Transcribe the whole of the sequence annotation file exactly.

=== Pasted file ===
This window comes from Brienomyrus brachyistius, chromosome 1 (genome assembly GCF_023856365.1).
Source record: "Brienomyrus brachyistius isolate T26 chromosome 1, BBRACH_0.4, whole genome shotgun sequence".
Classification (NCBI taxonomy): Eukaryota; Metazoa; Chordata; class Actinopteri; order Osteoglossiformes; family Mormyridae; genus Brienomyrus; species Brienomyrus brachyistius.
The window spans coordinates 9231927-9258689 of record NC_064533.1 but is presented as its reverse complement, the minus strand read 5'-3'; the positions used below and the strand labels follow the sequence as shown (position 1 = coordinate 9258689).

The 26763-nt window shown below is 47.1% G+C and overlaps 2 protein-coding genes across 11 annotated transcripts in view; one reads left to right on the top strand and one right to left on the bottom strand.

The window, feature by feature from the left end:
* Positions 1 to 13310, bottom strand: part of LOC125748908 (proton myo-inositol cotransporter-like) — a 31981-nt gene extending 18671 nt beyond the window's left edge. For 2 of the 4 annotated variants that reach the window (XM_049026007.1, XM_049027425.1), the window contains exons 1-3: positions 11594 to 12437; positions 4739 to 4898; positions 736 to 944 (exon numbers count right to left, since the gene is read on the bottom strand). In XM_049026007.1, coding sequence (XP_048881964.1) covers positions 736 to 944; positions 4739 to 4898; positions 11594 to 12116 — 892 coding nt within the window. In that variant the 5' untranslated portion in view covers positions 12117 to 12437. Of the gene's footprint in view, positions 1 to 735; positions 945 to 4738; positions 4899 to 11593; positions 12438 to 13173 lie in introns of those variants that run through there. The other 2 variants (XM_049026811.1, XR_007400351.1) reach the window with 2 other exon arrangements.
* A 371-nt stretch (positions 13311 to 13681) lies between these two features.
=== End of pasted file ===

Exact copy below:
This window comes from Brienomyrus brachyistius, chromosome 1 (genome assembly GCF_023856365.1).
Source record: "Brienomyrus brachyistius isolate T26 chromosome 1, BBRACH_0.4, whole genome shotgun sequence".
Classification (NCBI taxonomy): Eukaryota; Metazoa; Chordata; class Actinopteri; order Osteoglossiformes; family Mormyridae; genus Brienomyrus; species Brienomyrus brachyistius.
The window spans coordinates 9231927-9258689 of record NC_064533.1 but is presented as its reverse complement, the minus strand read 5'-3'; the positions used below and the strand labels follow the sequence as shown (position 1 = coordinate 9258689).

The 26763-nt window shown below is 47.1% G+C and overlaps 2 protein-coding genes across 11 annotated transcripts in view; one reads left to right on the top strand and one right to left on the bottom strand.

The window, feature by feature from the left end:
* Positions 1 to 13310, bottom strand: part of LOC125748908 (proton myo-inositol cotransporter-like) — a 31981-nt gene extending 18671 nt beyond the window's left edge. For 2 of the 4 annotated variants that reach the window (XM_049026007.1, XM_049027425.1), the window contains exons 1-3: positions 11594 to 12437; positions 4739 to 4898; positions 736 to 944 (exon numbers count right to left, since the gene is read on the bottom strand). In XM_049026007.1, coding sequence (XP_048881964.1) covers positions 736 to 944; positions 4739 to 4898; positions 11594 to 12116 — 892 coding nt within the window. In that variant the 5' untranslated portion in view covers positions 12117 to 12437. Of the gene's footprint in view, positions 1 to 735; positions 945 to 4738; positions 4899 to 11593; positions 12438 to 13173 lie in introns of those variants that run through there. The other 2 variants (XM_049026811.1, XR_007400351.1) reach the window with 2 other exon arrangements.
* A 371-nt stretch (positions 13311 to 13681) lies between these two features.